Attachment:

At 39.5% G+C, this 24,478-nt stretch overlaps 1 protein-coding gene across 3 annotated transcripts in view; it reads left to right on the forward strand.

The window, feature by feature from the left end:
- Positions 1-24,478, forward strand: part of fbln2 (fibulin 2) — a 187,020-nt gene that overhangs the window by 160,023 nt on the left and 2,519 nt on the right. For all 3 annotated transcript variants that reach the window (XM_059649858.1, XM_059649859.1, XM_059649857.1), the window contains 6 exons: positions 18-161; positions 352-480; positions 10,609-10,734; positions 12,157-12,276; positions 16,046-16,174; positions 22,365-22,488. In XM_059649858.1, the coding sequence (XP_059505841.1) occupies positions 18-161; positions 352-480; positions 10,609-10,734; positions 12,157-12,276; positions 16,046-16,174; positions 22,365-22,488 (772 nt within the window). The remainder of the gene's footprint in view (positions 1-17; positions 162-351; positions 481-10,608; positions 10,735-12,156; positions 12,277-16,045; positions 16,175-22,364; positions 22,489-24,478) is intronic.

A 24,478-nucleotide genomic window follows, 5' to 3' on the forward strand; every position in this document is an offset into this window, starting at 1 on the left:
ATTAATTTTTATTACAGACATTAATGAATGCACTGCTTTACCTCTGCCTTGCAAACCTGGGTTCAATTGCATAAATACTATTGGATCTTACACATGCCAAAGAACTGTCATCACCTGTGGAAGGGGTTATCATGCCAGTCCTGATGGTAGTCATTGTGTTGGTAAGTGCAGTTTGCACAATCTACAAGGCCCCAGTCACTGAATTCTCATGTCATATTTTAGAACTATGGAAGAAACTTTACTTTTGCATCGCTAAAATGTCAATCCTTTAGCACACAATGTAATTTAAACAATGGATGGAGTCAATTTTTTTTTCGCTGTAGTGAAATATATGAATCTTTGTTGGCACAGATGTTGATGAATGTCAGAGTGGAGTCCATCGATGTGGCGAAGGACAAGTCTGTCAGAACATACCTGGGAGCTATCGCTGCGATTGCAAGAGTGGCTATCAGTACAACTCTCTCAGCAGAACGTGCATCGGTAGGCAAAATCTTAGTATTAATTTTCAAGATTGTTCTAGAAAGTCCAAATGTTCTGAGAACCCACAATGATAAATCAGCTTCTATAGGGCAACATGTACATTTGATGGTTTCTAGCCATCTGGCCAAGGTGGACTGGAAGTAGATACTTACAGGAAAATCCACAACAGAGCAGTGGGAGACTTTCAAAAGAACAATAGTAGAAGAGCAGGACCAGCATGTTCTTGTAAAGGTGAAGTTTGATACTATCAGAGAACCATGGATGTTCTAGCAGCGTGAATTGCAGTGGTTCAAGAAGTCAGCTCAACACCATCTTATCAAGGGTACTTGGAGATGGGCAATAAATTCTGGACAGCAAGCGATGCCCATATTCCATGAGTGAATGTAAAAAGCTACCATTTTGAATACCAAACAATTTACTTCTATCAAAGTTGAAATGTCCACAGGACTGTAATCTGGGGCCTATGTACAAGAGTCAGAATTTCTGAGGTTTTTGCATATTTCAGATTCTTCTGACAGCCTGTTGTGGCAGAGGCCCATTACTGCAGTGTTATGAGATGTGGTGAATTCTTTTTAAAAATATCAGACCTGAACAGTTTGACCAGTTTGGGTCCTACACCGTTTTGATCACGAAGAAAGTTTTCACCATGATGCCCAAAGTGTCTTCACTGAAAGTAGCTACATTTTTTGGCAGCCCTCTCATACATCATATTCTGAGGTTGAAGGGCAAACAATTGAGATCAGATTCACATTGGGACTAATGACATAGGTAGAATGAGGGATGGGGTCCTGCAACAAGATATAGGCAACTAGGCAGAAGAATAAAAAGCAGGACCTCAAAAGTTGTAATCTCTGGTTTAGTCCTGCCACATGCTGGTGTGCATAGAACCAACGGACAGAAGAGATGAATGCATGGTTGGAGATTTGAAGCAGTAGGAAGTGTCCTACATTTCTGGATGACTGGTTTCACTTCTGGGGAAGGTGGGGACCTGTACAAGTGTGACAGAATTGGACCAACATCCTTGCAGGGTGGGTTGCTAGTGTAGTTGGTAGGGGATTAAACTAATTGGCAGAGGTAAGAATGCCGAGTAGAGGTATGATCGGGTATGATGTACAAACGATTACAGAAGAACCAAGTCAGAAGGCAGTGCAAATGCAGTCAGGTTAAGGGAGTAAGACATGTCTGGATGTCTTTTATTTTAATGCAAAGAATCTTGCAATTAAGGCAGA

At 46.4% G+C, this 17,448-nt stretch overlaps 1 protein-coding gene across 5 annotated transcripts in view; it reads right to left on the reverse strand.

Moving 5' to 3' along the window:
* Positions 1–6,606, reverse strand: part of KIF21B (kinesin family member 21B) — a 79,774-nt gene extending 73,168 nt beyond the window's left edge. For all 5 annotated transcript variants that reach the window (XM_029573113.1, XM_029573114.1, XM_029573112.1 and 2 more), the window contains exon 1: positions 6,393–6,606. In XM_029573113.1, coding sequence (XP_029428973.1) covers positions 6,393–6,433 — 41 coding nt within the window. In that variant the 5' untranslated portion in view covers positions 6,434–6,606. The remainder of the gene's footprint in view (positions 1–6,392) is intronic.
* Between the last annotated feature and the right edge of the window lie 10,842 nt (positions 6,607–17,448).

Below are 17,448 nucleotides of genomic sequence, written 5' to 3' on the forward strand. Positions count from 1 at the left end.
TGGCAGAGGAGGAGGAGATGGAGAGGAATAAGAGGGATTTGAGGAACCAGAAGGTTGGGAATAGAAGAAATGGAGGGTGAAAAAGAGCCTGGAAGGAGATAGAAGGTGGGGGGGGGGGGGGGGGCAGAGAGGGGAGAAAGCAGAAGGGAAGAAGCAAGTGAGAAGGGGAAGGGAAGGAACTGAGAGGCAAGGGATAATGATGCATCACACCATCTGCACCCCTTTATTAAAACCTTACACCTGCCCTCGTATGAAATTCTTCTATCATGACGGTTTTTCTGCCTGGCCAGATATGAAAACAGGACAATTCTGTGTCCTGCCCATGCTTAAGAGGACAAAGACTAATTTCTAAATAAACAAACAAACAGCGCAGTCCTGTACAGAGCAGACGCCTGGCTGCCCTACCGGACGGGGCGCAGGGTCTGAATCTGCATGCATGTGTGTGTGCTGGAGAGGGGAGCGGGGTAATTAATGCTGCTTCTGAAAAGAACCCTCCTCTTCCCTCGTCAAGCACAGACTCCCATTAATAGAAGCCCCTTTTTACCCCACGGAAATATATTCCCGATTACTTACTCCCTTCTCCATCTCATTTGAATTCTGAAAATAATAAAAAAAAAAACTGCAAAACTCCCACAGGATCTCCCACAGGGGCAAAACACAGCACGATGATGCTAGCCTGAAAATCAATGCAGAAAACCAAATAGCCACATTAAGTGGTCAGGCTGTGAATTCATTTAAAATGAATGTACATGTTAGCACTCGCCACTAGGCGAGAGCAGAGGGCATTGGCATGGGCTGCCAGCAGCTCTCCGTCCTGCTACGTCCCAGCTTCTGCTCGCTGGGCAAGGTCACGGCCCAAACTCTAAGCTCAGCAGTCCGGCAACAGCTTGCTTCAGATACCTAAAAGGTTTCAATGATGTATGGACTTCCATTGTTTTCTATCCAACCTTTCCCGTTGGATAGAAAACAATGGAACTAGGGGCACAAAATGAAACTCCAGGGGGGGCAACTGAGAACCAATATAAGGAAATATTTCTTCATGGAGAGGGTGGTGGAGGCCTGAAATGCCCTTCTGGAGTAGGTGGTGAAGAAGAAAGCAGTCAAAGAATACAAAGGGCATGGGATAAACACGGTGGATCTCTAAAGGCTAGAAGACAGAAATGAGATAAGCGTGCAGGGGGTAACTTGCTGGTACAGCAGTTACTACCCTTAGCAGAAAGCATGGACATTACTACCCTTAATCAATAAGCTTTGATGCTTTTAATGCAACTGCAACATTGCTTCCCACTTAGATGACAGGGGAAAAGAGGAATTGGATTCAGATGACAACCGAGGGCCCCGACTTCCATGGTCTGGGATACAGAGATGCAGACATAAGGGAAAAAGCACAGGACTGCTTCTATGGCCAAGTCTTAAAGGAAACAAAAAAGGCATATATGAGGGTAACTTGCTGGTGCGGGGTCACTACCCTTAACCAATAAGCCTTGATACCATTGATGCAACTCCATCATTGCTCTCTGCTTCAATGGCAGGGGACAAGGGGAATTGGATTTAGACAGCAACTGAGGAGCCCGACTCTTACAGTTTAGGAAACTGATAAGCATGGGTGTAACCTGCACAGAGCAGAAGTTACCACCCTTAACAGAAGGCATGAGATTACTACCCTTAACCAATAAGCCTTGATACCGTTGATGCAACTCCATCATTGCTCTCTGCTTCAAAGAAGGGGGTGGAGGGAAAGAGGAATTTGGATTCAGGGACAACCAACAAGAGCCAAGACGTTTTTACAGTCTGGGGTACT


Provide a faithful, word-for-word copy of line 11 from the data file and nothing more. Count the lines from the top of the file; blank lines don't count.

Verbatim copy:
TGGCAGAGGAGGAGGAGATGGAGAGGAATAAGAGGGATTTGAGGAACCAGAAGGTTGGGAATAGAAGAAATGGAGGGTGAAAAAGAGCCTGGAAGGAGATAGAAGGTGGGGGGGGGGGGGGGGGCAGAGAGGGGAGAAAGCAGAAGGGAAGAAGCAAGTGAGAAGGGGAAGGGAAGGAACTGAGAGGCAAGGGATAATGATGCATCACACCATCTGCACCCCTTTATTAAAACCTTACACCTGCCCTCGTATGAAATTCTTCTATCATGACGGTTTTTCTGCCTGGCCAGATATGAAAACAGGACAATTCTGTGTCCTGCCCATGCTTAAGAGGACAAAGACTAATTTCTAAATAAACAAACAAACAGCGCAGTCCTGTACAGAGCAGACGCCTGGCTGCCCTACCGGACGGGGCGCAGGGTCTGAATCTGCATGCATGTGTGTGTGCTGGAGAGGGGAGCGGGGTAATTAATGCTGCTTCTGAAAAGAACCCTCCTCTTCCCTCGTCAAGCACAGACTCCCATTAATAGAAGCCCCTTTTTACCCCACGGAAATATATTCCCGATTACTTACTCCCTTCTCCATCTCATTTGAATTCTGAAAATAATAAAAAAAAAAACTGCAAAACTCCCACAGGATCTCCCACAGGGGCAAAACACAGCACGATGATGCTAGCCTGAAAATCAATGCAGAAAACCAAATAGCCACATTAAGTGGTCAGGCTGTGAATTCATTTAAAATGAATGTACATGTTAGCACTCGCCACTAGGCGAGAGCAGAGGGCATTGGCATGGGCTGCCAGCAGCTCTCCGTCCTGCTACGTCCCAGCTTCTGCTCGCTGGGCAAGGTCACGGCCCAAACTCTAAGCTCAGCAGTCCGGCAACAGCTTGCTTCAGATACCTAAAAGGTTTCAATGATGTATGGACTTCCATTGTTTTCTATCCAACCTTTCCCGTTGGATAGAAAACAATGGAACTAGGGGCACAAAATGAAACTCCAGGGGGGGCAACTGAGAACCAATATAAGGAAATATTTCTTCATGGAGAGGGTGGTGGAGGCCTGAAATGCCCTTCTGGAGTAGGTGGTGAAGAAGAAAGCAGTCAAAGAATACAAAGGGCATGGGATAAACACGGTGGATCTCTAAAGGCTAGAAGACAGAAATGAGATAAGCGTGCAGGGGGTAACTTGCTGGTACAGCAGTTACTACCCTTAGCAGAAAGCATGGACATTACTACCCTTAATCAATAAGCTTTGATGCTTTTAATGCAACTGCAACATTGCTTCCCACTTAGATGACAGGGGAAAAGAGGAATTGGATTCAGATGACAACCGAGGGCCCCGACTTCCATGGTCTGGGATACAGAGATGCAGACATAAGGGAAAAAGCACAGGACTGCTTCTATGGCCAAGTCTTAAAGGAAACAAAAAAGGCATATATGAGGGTAACTTGCTGGTGCGGGGTCACTACCCTTAACCAATAAGCCTTGATACCATTGATGCAACTCCATCATTGCTCTCTGCTTCAATGGCAGGGGACAAGGGGAATTGGATTTAGACAGCAACTGAGGAGCCCGACTCTTACAGTTTAGGAAACTGATAAGCATGGGTGTAACCTGCACAGAGCAGAAGTTACCACCCTTAACAGAAGGCATGAGATTACTACCCTTAACCAATAAGCCTTGATACCGTTGATGCAACTCCATCATTGCTCTCTGCTTCAAAGAAGGGGGTGGAGGGAAAGAGGAATTTGGATTCAGGGACAACCAACAAGAGCCAAGACGTTTTTACAGTCTGGGGTACT